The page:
War In East Ukraine To Resume. Just Ask Locals.
30 March, 2015

People in eastern Ukraine think fighting will resume soon, though they don't know when, said Tim Judah, correspondent for The Economist and The New York Review of Books.

Judah recently returned from the Donbas region where he spent time with both Ukrainian and separatist forces.

According to Judah, towns and villages in the East have been badly damaged but they have not been completely destroyed. He told Hromadske that several media sources have exaggerated the extent of the damage and that it is not as bad as it could be.

However, Judah who was the regional correspondent for The Economist during the Yugoslav wars, says only superficial comparisons can be made between the two conflicts. The extent of the damage and destruction in East Ukraine has been exaggerated by several media sources and does not yet amount to the aftermath of the Yugoslav wars, fought over 4 years.

The comparisons between the Yugoslav war are overstated, the obvious one being between Sarajevo and Donetsk. The difference was that Sarajevo was a siege and people could not leave the city, whereas in Donetsk people can still move in and out and fighting is just on one side of the city.

Although Russia has certainly “fanned the flames and created the conflict”, there is no point of in ignoring the fact that there is still an element of civil conflict in this conflict, he said.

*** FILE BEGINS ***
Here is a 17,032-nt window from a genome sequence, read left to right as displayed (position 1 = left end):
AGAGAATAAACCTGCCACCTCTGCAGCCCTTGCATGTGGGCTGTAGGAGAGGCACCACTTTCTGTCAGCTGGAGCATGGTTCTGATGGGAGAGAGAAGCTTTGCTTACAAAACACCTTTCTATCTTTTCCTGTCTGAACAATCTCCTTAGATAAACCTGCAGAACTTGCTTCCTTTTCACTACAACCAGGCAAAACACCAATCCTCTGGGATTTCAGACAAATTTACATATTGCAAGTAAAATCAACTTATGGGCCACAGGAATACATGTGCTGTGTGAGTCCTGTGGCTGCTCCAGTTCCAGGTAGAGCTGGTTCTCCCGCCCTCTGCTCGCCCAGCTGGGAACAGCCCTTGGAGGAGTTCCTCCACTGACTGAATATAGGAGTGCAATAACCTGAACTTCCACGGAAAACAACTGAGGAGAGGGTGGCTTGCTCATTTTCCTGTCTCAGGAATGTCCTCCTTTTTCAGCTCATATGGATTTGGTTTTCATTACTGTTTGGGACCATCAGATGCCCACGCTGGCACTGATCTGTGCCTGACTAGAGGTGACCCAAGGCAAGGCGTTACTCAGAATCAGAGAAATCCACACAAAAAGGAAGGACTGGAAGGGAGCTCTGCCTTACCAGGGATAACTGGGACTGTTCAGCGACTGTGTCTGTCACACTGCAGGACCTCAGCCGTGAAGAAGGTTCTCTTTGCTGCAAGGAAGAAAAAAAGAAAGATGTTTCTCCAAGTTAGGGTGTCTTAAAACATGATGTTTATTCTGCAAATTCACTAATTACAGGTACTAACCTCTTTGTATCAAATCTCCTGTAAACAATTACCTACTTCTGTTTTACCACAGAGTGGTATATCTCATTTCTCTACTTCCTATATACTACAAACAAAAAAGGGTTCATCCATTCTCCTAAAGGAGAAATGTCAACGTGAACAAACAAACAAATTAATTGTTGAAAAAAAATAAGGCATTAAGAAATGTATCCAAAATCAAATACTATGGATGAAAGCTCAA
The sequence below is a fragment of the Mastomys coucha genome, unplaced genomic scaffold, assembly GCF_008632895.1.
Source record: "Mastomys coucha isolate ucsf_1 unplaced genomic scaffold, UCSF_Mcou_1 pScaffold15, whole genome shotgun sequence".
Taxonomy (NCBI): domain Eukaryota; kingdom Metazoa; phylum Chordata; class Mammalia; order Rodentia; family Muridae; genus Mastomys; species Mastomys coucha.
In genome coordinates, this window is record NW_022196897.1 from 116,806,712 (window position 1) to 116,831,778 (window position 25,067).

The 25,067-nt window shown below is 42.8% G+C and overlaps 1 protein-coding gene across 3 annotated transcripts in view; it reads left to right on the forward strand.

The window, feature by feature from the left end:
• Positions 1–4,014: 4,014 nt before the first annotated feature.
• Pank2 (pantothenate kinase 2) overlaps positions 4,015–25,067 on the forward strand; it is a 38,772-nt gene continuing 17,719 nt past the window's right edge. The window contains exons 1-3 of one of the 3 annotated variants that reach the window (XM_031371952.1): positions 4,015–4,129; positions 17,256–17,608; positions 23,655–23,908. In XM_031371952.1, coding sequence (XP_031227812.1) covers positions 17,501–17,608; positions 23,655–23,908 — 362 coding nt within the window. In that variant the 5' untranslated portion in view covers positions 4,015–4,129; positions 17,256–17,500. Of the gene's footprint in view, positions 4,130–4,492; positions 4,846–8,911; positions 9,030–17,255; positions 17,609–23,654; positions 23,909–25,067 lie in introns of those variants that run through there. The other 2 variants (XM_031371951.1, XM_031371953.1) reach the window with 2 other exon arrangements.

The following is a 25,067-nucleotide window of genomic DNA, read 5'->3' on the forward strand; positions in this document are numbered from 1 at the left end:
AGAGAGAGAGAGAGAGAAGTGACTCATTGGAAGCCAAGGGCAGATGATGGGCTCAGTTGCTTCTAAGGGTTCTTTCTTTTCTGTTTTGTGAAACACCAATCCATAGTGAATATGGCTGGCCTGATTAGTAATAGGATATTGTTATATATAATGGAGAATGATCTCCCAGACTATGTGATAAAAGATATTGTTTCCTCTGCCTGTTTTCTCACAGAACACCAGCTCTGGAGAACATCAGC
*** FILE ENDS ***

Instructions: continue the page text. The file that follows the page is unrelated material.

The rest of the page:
Judah also investigated the rumors of Balkan fighters in the East and found that there are at most two small sets: Serbs fighting on the side of the separatists in Donetsk and 6 Croats allegedly fighting with the Azov battalion, a Ukrainian volunteer battalion. However, the Serbs he encountered seemed to be more intent on fighting each other and he was unable to confirm the Azov battalion’s claims of Croats fighters fighting with them.

Judah assess that many Serbs are pro-Russian but the Serbian government has been trying to “ride two horses” over the Ukraine conflict. In some respects they are under pressure to align with EU foreign policy, a fact which could be aided by the recent cancellation of plans the South Stream Pipeline, a gas pipeline from Russia through to Serbia. Serbia is also chairman of the OSCE which gives them added incentive to remain impartial.

Hromadske International's Nataliya Gumenyuk and guest co-host Gulliver Cragg spoke with Tim Judah in Kyiv on Sunday, March 29, 2015.